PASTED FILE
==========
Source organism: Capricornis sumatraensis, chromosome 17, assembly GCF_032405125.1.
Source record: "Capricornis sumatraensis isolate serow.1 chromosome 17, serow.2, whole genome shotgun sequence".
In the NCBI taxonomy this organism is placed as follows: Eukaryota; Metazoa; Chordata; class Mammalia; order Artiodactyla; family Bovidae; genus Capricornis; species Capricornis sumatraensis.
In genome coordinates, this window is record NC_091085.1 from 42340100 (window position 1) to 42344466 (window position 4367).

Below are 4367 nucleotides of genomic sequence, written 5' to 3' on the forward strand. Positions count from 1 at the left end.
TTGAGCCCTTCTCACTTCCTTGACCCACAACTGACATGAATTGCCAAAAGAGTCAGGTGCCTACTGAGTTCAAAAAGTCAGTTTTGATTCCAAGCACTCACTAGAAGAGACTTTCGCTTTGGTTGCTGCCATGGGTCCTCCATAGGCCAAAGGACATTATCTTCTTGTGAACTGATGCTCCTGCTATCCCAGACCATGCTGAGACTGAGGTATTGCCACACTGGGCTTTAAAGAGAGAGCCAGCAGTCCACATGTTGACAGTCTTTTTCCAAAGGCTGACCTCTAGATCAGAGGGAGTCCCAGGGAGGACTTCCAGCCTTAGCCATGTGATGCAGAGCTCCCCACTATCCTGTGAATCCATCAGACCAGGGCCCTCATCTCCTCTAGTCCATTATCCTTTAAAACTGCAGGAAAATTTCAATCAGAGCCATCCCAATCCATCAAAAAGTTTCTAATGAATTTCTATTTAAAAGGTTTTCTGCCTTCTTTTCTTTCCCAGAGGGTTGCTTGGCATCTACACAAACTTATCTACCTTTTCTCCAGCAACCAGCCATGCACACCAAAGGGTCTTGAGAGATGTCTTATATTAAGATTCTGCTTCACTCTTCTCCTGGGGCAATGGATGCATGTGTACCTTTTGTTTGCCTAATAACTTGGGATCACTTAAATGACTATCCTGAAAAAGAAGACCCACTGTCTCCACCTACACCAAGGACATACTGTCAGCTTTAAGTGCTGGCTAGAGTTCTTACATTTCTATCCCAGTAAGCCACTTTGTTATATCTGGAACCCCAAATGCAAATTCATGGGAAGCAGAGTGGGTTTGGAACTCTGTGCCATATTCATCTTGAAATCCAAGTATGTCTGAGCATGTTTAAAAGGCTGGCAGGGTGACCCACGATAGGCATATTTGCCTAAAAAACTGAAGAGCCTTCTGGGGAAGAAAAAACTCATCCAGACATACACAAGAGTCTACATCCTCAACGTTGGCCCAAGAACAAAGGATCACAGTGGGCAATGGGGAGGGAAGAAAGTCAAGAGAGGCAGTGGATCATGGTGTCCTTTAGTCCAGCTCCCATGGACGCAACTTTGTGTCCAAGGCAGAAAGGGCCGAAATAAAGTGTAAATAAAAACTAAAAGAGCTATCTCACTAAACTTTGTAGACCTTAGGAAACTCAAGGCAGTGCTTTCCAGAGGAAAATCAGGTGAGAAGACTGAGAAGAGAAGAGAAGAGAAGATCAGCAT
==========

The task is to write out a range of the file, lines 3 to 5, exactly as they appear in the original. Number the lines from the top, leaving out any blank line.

In the NCBI taxonomy this organism is placed as follows: Eukaryota; Metazoa; Chordata; class Mammalia; order Artiodactyla; family Bovidae; genus Capricornis; species Capricornis sumatraensis.
In genome coordinates, this window is record NC_091085.1 from 42340100 (window position 1) to 42344466 (window position 4367).

Below are 4367 nucleotides of genomic sequence, written 5' to 3' on the forward strand. Positions count from 1 at the left end.